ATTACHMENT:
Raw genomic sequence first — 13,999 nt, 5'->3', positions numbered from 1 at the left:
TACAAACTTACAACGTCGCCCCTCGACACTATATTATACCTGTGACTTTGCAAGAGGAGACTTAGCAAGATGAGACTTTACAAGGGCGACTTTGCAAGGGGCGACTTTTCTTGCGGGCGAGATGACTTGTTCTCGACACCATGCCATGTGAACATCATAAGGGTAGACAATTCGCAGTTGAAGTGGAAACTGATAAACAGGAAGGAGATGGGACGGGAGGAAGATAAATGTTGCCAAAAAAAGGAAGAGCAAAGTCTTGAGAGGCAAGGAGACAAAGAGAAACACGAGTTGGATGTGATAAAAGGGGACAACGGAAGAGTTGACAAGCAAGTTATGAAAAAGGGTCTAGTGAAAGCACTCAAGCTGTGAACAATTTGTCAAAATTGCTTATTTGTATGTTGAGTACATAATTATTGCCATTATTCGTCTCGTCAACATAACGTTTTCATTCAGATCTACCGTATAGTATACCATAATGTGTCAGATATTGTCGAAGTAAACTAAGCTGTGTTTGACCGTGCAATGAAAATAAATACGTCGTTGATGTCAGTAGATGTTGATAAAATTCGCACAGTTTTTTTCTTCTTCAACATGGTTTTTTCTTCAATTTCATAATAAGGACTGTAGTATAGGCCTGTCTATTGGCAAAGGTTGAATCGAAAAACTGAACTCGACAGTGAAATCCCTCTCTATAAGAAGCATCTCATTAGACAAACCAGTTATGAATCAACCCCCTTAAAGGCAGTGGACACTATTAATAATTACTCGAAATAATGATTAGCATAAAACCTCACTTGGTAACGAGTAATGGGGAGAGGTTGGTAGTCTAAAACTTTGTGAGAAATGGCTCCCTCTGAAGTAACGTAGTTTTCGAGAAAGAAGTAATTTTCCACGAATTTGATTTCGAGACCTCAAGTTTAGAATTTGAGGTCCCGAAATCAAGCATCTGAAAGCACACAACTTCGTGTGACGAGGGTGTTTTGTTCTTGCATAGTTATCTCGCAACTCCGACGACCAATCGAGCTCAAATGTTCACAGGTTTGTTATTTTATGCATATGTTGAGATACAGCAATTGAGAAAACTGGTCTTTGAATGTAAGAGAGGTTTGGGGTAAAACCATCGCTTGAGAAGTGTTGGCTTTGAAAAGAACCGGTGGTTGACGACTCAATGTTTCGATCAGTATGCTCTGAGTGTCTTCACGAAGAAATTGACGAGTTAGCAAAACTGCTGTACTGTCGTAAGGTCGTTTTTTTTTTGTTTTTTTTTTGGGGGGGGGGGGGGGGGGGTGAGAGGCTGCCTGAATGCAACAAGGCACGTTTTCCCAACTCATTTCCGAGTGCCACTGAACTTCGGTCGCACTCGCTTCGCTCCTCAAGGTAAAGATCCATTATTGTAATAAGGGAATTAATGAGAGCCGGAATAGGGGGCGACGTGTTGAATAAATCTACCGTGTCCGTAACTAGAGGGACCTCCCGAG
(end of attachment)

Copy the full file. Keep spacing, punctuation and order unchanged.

Raw genomic sequence first — 13,999 nt, 5'->3', positions numbered from 1 at the left:
TACAAACTTACAACGTCGCCCCTCGACACTATATTATACCTGTGACTTTGCAAGAGGAGACTTAGCAAGATGAGACTTTACAAGGGCGACTTTGCAAGGGGCGACTTTTCTTGCGGGCGAGATGACTTGTTCTCGACACCATGCCATGTGAACATCATAAGGGTAGACAATTCGCAGTTGAAGTGGAAACTGATAAACAGGAAGGAGATGGGACGGGAGGAAGATAAATGTTGCCAAAAAAAGGAAGAGCAAAGTCTTGAGAGGCAAGGAGACAAAGAGAAACACGAGTTGGATGTGATAAAAGGGGACAACGGAAGAGTTGACAAGCAAGTTATGAAAAAGGGTCTAGTGAAAGCACTCAAGCTGTGAACAATTTGTCAAAATTGCTTATTTGTATGTTGAGTACATAATTATTGCCATTATTCGTCTCGTCAACATAACGTTTTCATTCAGATCTACCGTATAGTATACCATAATGTGTCAGATATTGTCGAAGTAAACTAAGCTGTGTTTGACCGTGCAATGAAAATAAATACGTCGTTGATGTCAGTAGATGTTGATAAAATTCGCACAGTTTTTTTCTTCTTCAACATGGTTTTTTCTTCAATTTCATAATAAGGACTGTAGTATAGGCCTGTCTATTGGCAAAGGTTGAATCGAAAAACTGAACTCGACAGTGAAATCCCTCTCTATAAGAAGCATCTCATTAGACAAACCAGTTATGAATCAACCCCCTTAAAGGCAGTGGACACTATTAATAATTACTCGAAATAATGATTAGCATAAAACCTCACTTGGTAACGAGTAATGGGGAGAGGTTGGTAGTCTAAAACTTTGTGAGAAATGGCTCCCTCTGAAGTAACGTAGTTTTCGAGAAAGAAGTAATTTTCCACGAATTTGATTTCGAGACCTCAAGTTTAGAATTTGAGGTCCCGAAATCAAGCATCTGAAAGCACACAACTTCGTGTGACGAGGGTGTTTTGTTCTTGCATAGTTATCTCGCAACTCCGACGACCAATCGAGCTCAAATGTTCACAGGTTTGTTATTTTATGCATATGTTGAGATACAGCAATTGAGAAAACTGGTCTTTGAATGTAAGAGAGGTTTGGGGTAAAACCATCGCTTGAGAAGTGTTGGCTTTGAAAAGAACCGGTGGTTGACGACTCAATGTTTCGATCAGTATGCTCTGAGTGTCTTCACGAAGAAATTGACGAGTTAGCAAAACTGCTGTACTGTCGTAAGGTCGTTTTTTTTTTGTTTTTTTTTTGGGGGGGGGGGGGGGGGGGTGAGAGGCTGCCTGAATGCAACAAGGCACGTTTTCCCAACTCATTTCCGAGTGCCACTGAACTTCGGTCGCACTCGCTTCGCTCCTCAAGGTAAAGATCCATTATTGTAATAAGGGAATTAATGAGAGCCGGAATAGGGGGCGACGTGTTGAATAAATCTACCGTGTCCGTAACTAGAGGGACCTCCCGAG